Nevertheless, the Asian nation is currently focusing on implementing “soft” as opposed to “hard” laws such as the EU has done with generative AI, in order to ensure that innovation by AI is not impeded. This has been achieved by building a framework for governance and guidelines instead of imposing obligations through laws and regulations. As such, the private sector has been left to conduct the governance voluntarily. An example of such a guideline is the “Governance Guidelines for Implementation of AI Principles” published by the Ministry of Economy, Trade and Industry (METI) on 9 July 2021 (as amended in Version 1.1 of 28 January 2022).
However, calls have been made by Japan’s Liberal Democratic Party to develop a new national strategy and to review previous measures as soon as possible, with regard to the Japanese government’s existing AI strategy.
Challenges that generative AI poses and obstacles to full implementation in Japan
When it comes to the challenges posed by AI and the obstacles that Japan faces with regard to this new development, it’s important to consider what the country has to deal with in order to ensure greater transparency, fairness, and respect and upholding of human rights in relation to implementing generative AI on a wider scale.
Among the first challenges is the limited availability of a robust community of software engineers to develop the necessary infrastructure and applications. For example, Japan is expected to face a deficit of 789,000 software engineers by 2030.
Apart from software developers, there is also the challenge of hardware, as LLMs need to be trained using AI supercomputers. Currently, no private company in Japan possesses its own machine with the requisite capabilities. The alternative, of course, is to use government-controlled supercomputers in Japan’s pursuit of LLMs.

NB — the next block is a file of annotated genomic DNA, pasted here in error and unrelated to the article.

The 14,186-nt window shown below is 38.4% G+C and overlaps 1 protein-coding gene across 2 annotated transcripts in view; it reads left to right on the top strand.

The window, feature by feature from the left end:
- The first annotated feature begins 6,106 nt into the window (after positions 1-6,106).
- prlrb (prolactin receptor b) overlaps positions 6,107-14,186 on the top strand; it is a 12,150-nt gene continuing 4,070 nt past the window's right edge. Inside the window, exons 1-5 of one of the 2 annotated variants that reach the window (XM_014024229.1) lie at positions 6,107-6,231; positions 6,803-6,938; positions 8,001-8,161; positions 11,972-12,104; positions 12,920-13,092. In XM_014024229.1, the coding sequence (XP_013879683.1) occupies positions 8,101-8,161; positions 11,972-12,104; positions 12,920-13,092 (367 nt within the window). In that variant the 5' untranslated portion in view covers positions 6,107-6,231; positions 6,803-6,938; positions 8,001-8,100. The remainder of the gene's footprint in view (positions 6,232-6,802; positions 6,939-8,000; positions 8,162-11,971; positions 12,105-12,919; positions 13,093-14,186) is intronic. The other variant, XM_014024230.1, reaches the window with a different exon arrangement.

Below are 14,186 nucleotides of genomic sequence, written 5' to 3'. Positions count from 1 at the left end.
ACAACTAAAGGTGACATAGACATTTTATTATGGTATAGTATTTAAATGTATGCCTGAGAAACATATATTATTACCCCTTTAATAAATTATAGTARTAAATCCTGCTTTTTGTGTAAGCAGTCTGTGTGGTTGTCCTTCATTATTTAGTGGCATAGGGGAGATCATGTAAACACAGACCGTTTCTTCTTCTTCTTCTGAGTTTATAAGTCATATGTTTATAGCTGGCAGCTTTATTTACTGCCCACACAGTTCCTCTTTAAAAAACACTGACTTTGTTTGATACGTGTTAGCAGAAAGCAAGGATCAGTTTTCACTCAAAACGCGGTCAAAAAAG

Furthermore, there is the challenge of ensuring accurate translations of the Japanese language itself. Japanese is a language in which sentences sometimes lack a subject and, as such, natural translations into English are often difficult to achieve. Literature, for instance, is one of the most difficult tasks for generative AI to translate, because it requires a translation of the nuances of a story in an eloquent manner and it requires a more in-depth understanding of the time period being described, which is something generative AI does not yet have the capacity of doing.
In addition to this, there are different prompts that can be given for the same task, producing different results.
Another issue is that generative AI tools can be weak in practical and detailed areas, such as explaining grammar and spelling and doing arithmetic.
Finally, AI chatbots are known for imagining facts and making reasoning errors. LLMs have been accused of being able to “hallucinate” and present inaccurate information as fact, which many have warned about.
LLM development, and especially Japanese LLM require a lot more work for more accurate AI translation and more accurate and factually correct output. Although there are some legislative steps being taken towards a “soft” regulation of the industry, much remains unknown as to how generative AI will be regulated in Japan. What is clear is that AI for Japanese translation is essential if Japan wants to maintain its status as a high technologically developed country and as competition between the United States and the EU continues.